St. Paul declares the matter to be urgent. we must redeem the time, 'because the days are evil.'

For us also the days are evil, and the outlook is ominous. Not without cause do we fear that the cruel waters of war may again break out and submerge the whole world, that civilization may go down in a sea of blood and fire. The appeal has often been made to speed the work because men die in darkness at our sides without a hope to cheer the tomb, but today it is a question not of the perdition of individual souls, but of the perdition of the whole world. A shaken civilization is striving desperately to get on its feet again, striving desperately to build some bulkward behind which security and peace may be found. We are building against time. Now or never must the work be done. So the call is exceedingly urgent in proportion as the crisis is imminent. The days are evil but they are big with fate, and they cry aloud to every true man to be up and doing, to cast his whole weight on the side of peace and goodwill, to 'redeem the time' and make every minute tell, even to the uttermost, for God and for humanity.

We must now turn from the inward to the outward world. We cannot adore the sovereign Will without longing to see it everywhere triumphant; and we cannot be touched with the spirit of Universal Love without desiring to redeem the world from the evils which beset it. The prayer 'thy kingdom come' expresses this pervasive desire of Christianity, the desire which has prompted all missionary zeal and been the inspiration of all philanthropic effort. In the world without, no less than in ourselves, we must wrestle with principalities and powers, and help to establish the reign of justice, mercy, and holiness among men.

In entering the world's arena to join in the great struggle of good against evil we are entering a glorious world-wide fellowship. Those who will be pronounced worthy in the grand togetherness are of every kindred tongue, and nation; and, however lowly may be our lot, however modest and obscure our testimony, we clasp brotherly hands with them whenever we help the least among mankind to choose the better way. We cannot give a cup of cold water to a child in the spirit of Christ, and fail of our reward. And our reward is fellowship with Christ; no, in the words of the Apostle, we are 'laborers together with God,' and are accepted by Him as lowly instruments in working out His infinite designs. Oh! the humbling and exalting power of such a faith. That we may not be altogether unworthy of it, we must take up the whole armor of God, that we may be able to withstand in the evil day, and, having done all, to stand.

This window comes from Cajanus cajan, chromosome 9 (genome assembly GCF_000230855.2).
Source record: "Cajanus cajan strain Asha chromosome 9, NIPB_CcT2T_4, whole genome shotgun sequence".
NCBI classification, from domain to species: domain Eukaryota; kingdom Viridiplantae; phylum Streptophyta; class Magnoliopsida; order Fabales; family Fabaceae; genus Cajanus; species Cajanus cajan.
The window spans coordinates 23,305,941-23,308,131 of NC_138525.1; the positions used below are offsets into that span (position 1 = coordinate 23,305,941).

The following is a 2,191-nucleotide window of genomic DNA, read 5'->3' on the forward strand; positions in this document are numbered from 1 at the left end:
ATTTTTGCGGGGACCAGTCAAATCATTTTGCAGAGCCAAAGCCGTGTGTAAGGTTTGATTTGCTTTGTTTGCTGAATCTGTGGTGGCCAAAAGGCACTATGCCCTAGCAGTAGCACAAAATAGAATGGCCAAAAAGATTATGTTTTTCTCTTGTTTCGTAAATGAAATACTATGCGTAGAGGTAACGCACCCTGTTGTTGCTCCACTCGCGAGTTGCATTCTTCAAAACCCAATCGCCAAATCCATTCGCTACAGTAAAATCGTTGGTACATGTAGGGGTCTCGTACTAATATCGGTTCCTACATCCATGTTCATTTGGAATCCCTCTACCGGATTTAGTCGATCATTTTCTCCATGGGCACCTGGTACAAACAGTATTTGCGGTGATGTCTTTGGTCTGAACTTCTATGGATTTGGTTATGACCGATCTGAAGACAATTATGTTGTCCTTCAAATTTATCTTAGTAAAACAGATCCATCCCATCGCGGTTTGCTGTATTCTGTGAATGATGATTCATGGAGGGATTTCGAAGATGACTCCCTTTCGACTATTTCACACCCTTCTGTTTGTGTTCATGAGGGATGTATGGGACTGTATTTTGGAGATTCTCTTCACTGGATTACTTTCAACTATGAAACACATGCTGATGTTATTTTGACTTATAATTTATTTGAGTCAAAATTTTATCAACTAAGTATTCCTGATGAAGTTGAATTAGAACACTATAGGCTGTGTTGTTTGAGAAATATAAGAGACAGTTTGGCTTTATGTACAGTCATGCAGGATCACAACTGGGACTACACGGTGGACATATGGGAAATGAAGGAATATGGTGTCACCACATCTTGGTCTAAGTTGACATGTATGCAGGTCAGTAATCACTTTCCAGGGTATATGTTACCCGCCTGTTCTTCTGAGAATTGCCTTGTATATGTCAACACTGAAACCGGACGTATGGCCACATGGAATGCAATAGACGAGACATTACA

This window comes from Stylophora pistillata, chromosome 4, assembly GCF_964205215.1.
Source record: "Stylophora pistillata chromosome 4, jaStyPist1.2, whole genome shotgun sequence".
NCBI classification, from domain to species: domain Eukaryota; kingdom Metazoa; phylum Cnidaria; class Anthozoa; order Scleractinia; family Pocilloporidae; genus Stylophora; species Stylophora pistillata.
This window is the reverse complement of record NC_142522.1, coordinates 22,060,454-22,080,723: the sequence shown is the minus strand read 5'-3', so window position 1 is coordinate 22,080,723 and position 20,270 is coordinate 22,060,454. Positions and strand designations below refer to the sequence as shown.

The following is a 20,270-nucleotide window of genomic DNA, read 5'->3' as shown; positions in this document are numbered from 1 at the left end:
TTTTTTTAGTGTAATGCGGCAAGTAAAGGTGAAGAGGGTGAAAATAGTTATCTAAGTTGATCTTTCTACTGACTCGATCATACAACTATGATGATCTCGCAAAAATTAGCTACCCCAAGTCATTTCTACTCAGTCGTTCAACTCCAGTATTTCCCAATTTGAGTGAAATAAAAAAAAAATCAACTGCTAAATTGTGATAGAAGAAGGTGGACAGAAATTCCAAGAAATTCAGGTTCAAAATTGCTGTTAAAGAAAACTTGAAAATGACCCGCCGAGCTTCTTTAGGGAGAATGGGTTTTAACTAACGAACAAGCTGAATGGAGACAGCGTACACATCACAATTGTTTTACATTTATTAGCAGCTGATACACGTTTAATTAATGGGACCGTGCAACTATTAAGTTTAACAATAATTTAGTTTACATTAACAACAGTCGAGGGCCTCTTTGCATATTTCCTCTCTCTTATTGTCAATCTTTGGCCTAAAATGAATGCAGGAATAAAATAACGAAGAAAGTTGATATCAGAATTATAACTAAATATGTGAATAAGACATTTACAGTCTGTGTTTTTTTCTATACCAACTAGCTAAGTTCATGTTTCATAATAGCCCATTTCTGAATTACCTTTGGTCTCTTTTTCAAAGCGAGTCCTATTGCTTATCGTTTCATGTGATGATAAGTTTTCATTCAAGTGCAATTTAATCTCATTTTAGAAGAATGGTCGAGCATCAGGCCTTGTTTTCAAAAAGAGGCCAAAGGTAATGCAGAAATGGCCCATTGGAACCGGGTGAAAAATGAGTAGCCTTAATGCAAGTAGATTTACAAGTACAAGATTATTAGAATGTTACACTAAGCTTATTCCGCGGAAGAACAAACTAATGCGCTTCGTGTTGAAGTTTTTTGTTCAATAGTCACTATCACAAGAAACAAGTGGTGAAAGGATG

It is the armor of God because Jesus Christ, the God-man, was clothed in it, and in it defeated the foe. The Lord Jesus, all love and beauty, was the most hopeless target against which demon ever shot an arrow; and as the mind of Christ dwells in us and the spotlessness of His life is attained by us we also become the despair of hell.

The day to which all things are moving is the day of Jesus Christ. Some of us may see that day afar off, but we all can lay to heart, as, indeed, we must, this immutable certainty, that to Him all creation and history are moving. He must judge the nations; He must judge His Church; He must judge our hearts. He is the goal of all progress; He is the crown of all life. In looking for that day we are one with all saints. They died in the faith of it. The radiance about their lives was there simply because on the summit of hope they caught the reflection of Christ's coming glory. Their very deeds were made pure by His far-flashing splendor. Their sorrows held forward outstretched hands to the light of Christ's face. In pity for the world they prayed and toiled for its renewal in godliness and in peace; and they subdued kingdoms and worked into shape by effort righteousness, and obtained promises and stopped the mouths of lions, because their hearts were cheered by voices of the morning. And in the impotence of all earthly language to express the future they prayed for and believed in and were content to know that the day was to be Christ's day. They knew Him; they were sure of His Kingdom, and it was enough for faith.

Once more: how often the spirit of exploration is wanting. We do not treat the life of religion as an adventure, a quest in which we are to discover as much of Divine truth as we can. Yet the hints His Spirit gives are prophecies of clearer revelation to come. If last year He showed us new glimpses of Himself, this year He can show us yet more, but only if we seek and want to find. The shining of the light on the Damascus road became to St. Paul a heavenly goad urging and impelling him to prove the richness of a Savior's love. All his life was a quest and a search, and every day brought him its assurance that his quest was not in vain. We miss so much, because we will not explore the riches of God.

In Christ, timothy. maranatha